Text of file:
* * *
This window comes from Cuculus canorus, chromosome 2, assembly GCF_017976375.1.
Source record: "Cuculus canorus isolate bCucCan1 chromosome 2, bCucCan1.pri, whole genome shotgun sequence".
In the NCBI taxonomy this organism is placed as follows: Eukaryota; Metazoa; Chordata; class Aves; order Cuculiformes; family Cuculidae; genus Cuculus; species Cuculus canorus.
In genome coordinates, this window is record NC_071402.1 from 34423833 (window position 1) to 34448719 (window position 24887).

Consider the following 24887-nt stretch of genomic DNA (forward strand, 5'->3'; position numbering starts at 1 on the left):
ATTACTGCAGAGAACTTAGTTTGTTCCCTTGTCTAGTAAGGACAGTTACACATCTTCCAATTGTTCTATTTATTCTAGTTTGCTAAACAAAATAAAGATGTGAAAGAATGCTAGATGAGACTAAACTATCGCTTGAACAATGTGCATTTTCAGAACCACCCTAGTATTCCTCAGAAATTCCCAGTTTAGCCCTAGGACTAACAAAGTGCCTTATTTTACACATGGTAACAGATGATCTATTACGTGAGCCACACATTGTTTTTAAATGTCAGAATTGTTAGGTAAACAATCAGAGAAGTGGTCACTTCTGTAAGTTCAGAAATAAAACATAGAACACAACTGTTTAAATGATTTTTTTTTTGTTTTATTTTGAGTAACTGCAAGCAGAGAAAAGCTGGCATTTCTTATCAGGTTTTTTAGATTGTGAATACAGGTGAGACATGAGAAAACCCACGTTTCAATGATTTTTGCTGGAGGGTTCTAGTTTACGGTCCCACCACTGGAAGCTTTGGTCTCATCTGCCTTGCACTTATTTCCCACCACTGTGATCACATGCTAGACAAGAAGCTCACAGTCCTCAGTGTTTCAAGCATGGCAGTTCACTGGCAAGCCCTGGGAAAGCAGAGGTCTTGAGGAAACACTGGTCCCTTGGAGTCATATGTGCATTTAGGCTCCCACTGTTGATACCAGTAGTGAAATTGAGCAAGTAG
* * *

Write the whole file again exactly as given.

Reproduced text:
This window comes from Cuculus canorus, chromosome 2, assembly GCF_017976375.1.
Source record: "Cuculus canorus isolate bCucCan1 chromosome 2, bCucCan1.pri, whole genome shotgun sequence".
In the NCBI taxonomy this organism is placed as follows: Eukaryota; Metazoa; Chordata; class Aves; order Cuculiformes; family Cuculidae; genus Cuculus; species Cuculus canorus.
In genome coordinates, this window is record NC_071402.1 from 34423833 (window position 1) to 34448719 (window position 24887).

Consider the following 24887-nt stretch of genomic DNA (forward strand, 5'->3'; position numbering starts at 1 on the left):
ATTACTGCAGAGAACTTAGTTTGTTCCCTTGTCTAGTAAGGACAGTTACACATCTTCCAATTGTTCTATTTATTCTAGTTTGCTAAACAAAATAAAGATGTGAAAGAATGCTAGATGAGACTAAACTATCGCTTGAACAATGTGCATTTTCAGAACCACCCTAGTATTCCTCAGAAATTCCCAGTTTAGCCCTAGGACTAACAAAGTGCCTTATTTTACACATGGTAACAGATGATCTATTACGTGAGCCACACATTGTTTTTAAATGTCAGAATTGTTAGGTAAACAATCAGAGAAGTGGTCACTTCTGTAAGTTCAGAAATAAAACATAGAACACAACTGTTTAAATGATTTTTTTTTTGTTTTATTTTGAGTAACTGCAAGCAGAGAAAAGCTGGCATTTCTTATCAGGTTTTTTAGATTGTGAATACAGGTGAGACATGAGAAAACCCACGTTTCAATGATTTTTGCTGGAGGGTTCTAGTTTACGGTCCCACCACTGGAAGCTTTGGTCTCATCTGCCTTGCACTTATTTCCCACCACTGTGATCACATGCTAGACAAGAAGCTCACAGTCCTCAGTGTTTCAAGCATGGCAGTTCACTGGCAAGCCCTGGGAAAGCAGAGGTCTTGAGGAAACACTGGTCCCTTGGAGTCATATGTGCATTTAGGCTCCCACTGTTGATACCAGTAGTGAAATTGAGCAAGTAG